In 1900, the Canadian government wanted to buy additional Lee-Enfields from the British and wanted permission to manufacture the rifle under licence in Canada. Both requests were refused. The British gave priority to equipping their own troops, while the Birmingham Small Arms factory would not let its rifle be produced in Canada.
This double rebuff — coupled with a growing sense of Canadian nationalism — convinced Canadian authorities that a homegrown rifle should be obtained. Meanwhile, wealthy Scotsman Sir Charles Ross offered to build a rifle factory in Canada if the country adopted the rifle he had invented. The government accepted his offer and in 1902 signed a contract for 12,000 Ross rifles. Multiple revised Ross rifle models were later adopted.
The first Canadian soldiers sent overseas in 1914 for the First World War were equipped with the Ross. Although extremely accurate, it was not up to the rigours of trench warfare. Several production defects were also noted. After two years of complaints, in 1916 its many shortcomings as an infantry weapon finally forced the government to return to the Lee-Enfield.
By now, the British had replaced the Long Lee-Enfield with a shorter version known as the Short Magazine Lee-Enfield (SMLE) Mark III, which was issued to Canadian soldiers. It was 1.1 m long and weighed 3.96 kg. The rifle also used the iconic Pattern 1907 sword bayonet. The SMLE remained in service with Canadian soldiers after the war ended in 1918.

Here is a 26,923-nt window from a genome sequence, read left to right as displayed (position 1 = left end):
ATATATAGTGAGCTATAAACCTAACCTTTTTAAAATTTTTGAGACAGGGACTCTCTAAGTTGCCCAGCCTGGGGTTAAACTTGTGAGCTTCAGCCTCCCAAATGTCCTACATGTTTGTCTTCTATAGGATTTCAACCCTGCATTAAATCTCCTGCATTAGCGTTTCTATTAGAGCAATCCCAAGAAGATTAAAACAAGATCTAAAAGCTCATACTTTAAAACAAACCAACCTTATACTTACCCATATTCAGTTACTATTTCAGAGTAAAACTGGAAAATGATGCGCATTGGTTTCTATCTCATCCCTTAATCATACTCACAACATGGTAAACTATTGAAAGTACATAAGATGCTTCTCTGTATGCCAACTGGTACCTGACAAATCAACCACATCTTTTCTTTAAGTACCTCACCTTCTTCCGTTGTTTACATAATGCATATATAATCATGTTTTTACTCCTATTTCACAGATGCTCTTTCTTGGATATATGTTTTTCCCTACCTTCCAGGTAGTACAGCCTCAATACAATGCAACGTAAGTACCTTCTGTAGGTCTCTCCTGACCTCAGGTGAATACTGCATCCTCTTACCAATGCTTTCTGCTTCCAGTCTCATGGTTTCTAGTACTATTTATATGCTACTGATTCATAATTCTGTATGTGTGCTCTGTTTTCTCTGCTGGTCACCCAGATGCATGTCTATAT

When the Second World War began in 1939, Canadian soldiers were still using the Mark III (renamed Rifle No.1 Mk III). Starting in 1943, the simpler-to-produce Lee-Enfield No. 4 Mark I replaced the Mark III in combat with Canadian troops. The No. 4 Mark I was 1.1 m long and weighed 4.1 kg. It featured a simplified spike bayonet and aperture sights to improve aiming.
Production in Canada
Between 1941 and 1945, more than 1,500,000 Lee-Enfield rifles were manufactured in Canada. This was done at a new crown corporation, Small Arms Limited (SAL), in a purpose-built facility at Long Branch, west of Toronto. Women workers played a critical part in assembling Lee-Enfield rifles. In 1943, about 3,500 of SAL’s 5,500 employees were women.
When the Second World War ended in 1945, Canada retained the No. 4 Mark I. Canadian soldiers used it during the Korean War.
In 1955, Canada adopted a new semi-automatic rifle, the FN C1. The Lee-Enfield, however, remained in service with some military organizations. Beginning in 1947, the Canadian Rangers, a part-time force of local citizens who operate in northern and remote areas of Canada, were equipped with the Lee-Enfield. Due to its durability, simplicity and reliability, Rangers retained this rifle until 2018, when it was replaced by the 7.62 mm Colt Canada C-19 designed by SAKO. The Canadian Rangers were the last military unit in the West to use the Lee-Enfield.
Army, Air and Sea Cadets used Lee-Enfields that are stripped of their firing mechanisms for drill. Lee-Enfields converted to .22 calibre for target practice were also used. Additionally, surplus Lee-Enfields have been a trusted civilian hunting rifle for many years.